At Herne Junior School the children are provided with many opportunities to develop and apply their writing skills across the curriculum. Evidence can be found in English books, as well as in other books where there has been a site of application of the English skills. We encourage the children to plan, revise and evaluate their writing. To do this effectively we focus on audience, purpose and context and a wide knowledge of both vocabulary and grammar.

Increasing children’s vocabulary is of paramount importance at Herne, whereby tier three words (domain specific academic vocabulary) are displayed in classrooms and explored, giving the children an opportunity to apply these in their own creative writing. Tier two words (those found in many content texts) are also discussed in other curriculum areas in order to broaden the children’s understanding of a subject, as well as their overall vocabulary. Spelling patterns are taught regularly and the children are given opportunities to focus on applying these rules in their independent writing.  A major intent of our spelling curriculum is enabling the children to focus on ways of learning to spell tricky words.  Children are also taught to spell the statutory words, as outlined in the National Curriculum. On their arrival at Herne Junior School, all children write using a pencil.  After practising their joined handwriting to develop a neat, fluent style, they are allowed to write in pen.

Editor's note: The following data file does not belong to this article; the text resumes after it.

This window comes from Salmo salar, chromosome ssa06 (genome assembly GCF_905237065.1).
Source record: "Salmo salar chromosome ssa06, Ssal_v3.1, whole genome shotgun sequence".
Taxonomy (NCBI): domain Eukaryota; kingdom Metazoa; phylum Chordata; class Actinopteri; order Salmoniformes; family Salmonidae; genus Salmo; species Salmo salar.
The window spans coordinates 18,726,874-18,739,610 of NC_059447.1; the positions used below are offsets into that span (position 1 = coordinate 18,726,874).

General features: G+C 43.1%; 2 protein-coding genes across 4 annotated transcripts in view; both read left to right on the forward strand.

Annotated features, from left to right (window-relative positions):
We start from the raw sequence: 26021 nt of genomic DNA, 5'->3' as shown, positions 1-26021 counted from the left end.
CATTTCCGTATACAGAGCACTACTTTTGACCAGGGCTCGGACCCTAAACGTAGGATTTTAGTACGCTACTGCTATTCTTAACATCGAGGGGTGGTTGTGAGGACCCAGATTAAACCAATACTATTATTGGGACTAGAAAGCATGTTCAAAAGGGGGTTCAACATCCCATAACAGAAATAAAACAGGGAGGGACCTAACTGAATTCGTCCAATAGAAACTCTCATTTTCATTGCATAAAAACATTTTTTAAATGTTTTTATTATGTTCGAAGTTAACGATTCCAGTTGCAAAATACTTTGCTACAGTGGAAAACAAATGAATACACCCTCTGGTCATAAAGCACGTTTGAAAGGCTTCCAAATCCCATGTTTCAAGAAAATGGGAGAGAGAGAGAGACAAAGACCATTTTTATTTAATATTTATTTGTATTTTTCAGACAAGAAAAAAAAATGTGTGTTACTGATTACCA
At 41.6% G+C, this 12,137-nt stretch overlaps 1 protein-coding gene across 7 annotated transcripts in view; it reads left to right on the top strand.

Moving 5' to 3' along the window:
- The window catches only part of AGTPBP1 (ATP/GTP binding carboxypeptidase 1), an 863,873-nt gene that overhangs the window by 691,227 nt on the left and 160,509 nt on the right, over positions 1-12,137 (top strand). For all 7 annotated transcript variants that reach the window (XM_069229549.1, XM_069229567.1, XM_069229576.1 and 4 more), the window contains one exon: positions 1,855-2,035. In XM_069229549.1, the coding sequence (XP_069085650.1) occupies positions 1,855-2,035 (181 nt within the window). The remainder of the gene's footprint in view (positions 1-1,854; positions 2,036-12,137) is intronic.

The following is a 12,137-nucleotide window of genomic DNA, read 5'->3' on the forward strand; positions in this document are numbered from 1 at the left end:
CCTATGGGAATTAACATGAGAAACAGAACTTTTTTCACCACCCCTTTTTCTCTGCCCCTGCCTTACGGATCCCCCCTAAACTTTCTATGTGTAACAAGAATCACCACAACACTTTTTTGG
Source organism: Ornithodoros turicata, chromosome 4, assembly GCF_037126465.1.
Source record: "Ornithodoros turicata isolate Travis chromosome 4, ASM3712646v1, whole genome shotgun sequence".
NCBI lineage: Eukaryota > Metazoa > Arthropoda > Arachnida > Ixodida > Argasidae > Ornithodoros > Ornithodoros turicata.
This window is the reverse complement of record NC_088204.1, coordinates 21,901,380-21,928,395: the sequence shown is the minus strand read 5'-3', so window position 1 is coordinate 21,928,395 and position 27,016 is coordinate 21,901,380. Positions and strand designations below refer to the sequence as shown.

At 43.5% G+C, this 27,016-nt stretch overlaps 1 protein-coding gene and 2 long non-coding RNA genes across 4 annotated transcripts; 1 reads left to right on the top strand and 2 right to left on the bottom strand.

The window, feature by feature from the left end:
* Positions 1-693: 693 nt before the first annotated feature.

At Herne, we want all children to leave our school reading and writing with confidence, fluency and understanding, using a range of independent strategies. They will be able to take a responsibility for their learning including correcting their own errors, thereby, enabling them to become resilient and life-long learners. Our aim throughout the English Learning Pathway is for children to leave Herne as thoughtful, reflective, articulate individuals who are able to communicate their opinions, their ideas and their emotions in a wide range of spoken and written ways. They will have developed an understanding of the importance of reading both to acquire knowledge and for pleasure/enjoyment.


‘Children should be taught to write and speak fluently so that they can communicate their ideas and emotions to others and through their reading and listening others can communicate with them. Through reading in particular, pupils have a chance to develop culturally, emotionally, intellectually and spiritually.’

DfE New curriculum document, 2013


‘It is not true that we have only one life to live; if we can read, we can live as many more lives and as many kinds of lives as we wish,’